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I have a question about the word-usage of "less." Does the sentence "This winter is less cold than last one." make sense?

  • Or you could say "This winter is warmer than the last one" and avoid the issue entirely. – Damien H Oct 22 '14 at 6:15
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I have a question about the word-usage of "less". Does the sentence ...

  • This winter is less cold than last one.

... make sense?

The example sentence is fine - regarding less. However, there is a small problem though with "one". The word one here is not a pronoun ( - although there is a pronoun one as well). The word one is a countable noun. Here, one is singular, and singular countable nouns in English must have a determiner. Determiners are words like:

  • a, the, this, that, my, your, no, one, two ... , John 's and so forth.

Here we need the because everybody understands which year we are talking about. So the Original Poster's sentence would be perfect like this:

  • This winter is less cold than the last one.

Hope this helps!

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    I think you meant "This winter is less cold than the last one." The issue could be avoided by not using one, for example "This winter is less cold than last winter", since seasons don't need an article. – user3169 Oct 21 '14 at 23:39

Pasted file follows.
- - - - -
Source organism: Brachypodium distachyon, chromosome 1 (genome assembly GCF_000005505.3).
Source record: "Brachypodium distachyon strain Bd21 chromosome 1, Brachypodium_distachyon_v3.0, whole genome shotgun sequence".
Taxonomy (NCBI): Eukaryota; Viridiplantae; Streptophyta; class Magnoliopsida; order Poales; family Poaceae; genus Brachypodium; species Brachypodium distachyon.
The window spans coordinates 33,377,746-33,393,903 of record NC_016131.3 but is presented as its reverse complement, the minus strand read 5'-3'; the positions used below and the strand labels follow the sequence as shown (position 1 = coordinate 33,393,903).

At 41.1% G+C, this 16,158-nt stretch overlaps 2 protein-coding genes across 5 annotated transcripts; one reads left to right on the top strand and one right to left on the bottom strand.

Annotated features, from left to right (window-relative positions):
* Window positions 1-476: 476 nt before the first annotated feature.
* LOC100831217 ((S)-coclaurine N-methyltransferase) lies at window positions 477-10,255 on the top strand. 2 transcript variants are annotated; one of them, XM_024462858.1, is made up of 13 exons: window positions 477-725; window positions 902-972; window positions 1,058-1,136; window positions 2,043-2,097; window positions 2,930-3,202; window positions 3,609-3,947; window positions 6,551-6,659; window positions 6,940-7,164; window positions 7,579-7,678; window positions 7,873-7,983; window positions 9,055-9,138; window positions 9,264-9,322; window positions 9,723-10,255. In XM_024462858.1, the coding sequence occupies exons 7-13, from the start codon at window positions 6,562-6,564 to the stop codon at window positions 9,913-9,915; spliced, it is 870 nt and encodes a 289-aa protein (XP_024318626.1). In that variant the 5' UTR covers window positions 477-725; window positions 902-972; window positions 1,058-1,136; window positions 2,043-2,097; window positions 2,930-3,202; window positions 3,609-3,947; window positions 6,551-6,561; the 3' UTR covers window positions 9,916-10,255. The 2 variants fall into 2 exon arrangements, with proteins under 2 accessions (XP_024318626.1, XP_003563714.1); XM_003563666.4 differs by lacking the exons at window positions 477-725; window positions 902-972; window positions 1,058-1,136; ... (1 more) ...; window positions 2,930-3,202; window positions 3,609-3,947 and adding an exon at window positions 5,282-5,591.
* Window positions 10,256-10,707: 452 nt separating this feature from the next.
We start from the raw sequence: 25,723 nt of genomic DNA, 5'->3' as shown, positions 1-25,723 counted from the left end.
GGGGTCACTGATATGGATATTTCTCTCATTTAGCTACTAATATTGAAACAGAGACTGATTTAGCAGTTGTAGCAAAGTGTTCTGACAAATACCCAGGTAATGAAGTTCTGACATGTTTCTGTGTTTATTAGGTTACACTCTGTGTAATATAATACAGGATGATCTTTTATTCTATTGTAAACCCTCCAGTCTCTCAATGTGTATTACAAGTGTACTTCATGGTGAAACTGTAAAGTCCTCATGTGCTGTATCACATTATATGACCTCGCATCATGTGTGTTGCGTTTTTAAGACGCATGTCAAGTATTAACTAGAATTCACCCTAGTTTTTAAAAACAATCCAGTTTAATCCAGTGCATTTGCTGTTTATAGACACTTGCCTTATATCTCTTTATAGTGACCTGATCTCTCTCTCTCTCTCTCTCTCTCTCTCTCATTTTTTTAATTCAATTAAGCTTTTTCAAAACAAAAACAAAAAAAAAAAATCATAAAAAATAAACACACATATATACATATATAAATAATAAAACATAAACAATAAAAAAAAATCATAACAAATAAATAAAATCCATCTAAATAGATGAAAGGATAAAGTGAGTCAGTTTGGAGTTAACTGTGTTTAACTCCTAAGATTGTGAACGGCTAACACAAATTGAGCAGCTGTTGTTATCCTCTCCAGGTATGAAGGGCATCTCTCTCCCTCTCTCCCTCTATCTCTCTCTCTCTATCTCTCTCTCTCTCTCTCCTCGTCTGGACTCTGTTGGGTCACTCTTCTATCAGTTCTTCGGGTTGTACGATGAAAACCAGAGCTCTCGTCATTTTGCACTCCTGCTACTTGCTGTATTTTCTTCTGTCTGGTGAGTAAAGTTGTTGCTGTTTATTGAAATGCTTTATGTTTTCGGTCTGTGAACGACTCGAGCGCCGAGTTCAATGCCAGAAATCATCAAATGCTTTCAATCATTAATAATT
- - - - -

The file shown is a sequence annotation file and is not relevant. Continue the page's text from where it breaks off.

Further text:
• @user3169 Erm, oops. Yes - must watch that cut 'n paste! Have amended -Thanks very much! :) Yes, your other comment's also spot on :) – Araucaria Oct 21 '14 at 23:40
  • +1 because you covered the matter of the determiner/article really well. But I can't help thinking the fact that OP has raised the word "less" in the question title suggests the missing the really just an incidental error. – FumbleFingers Oct 22 '14 at 2:22
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There is nothing grammatically wrong with 'less cold than', but I think many native speakers would say 'not so/as cold as'.

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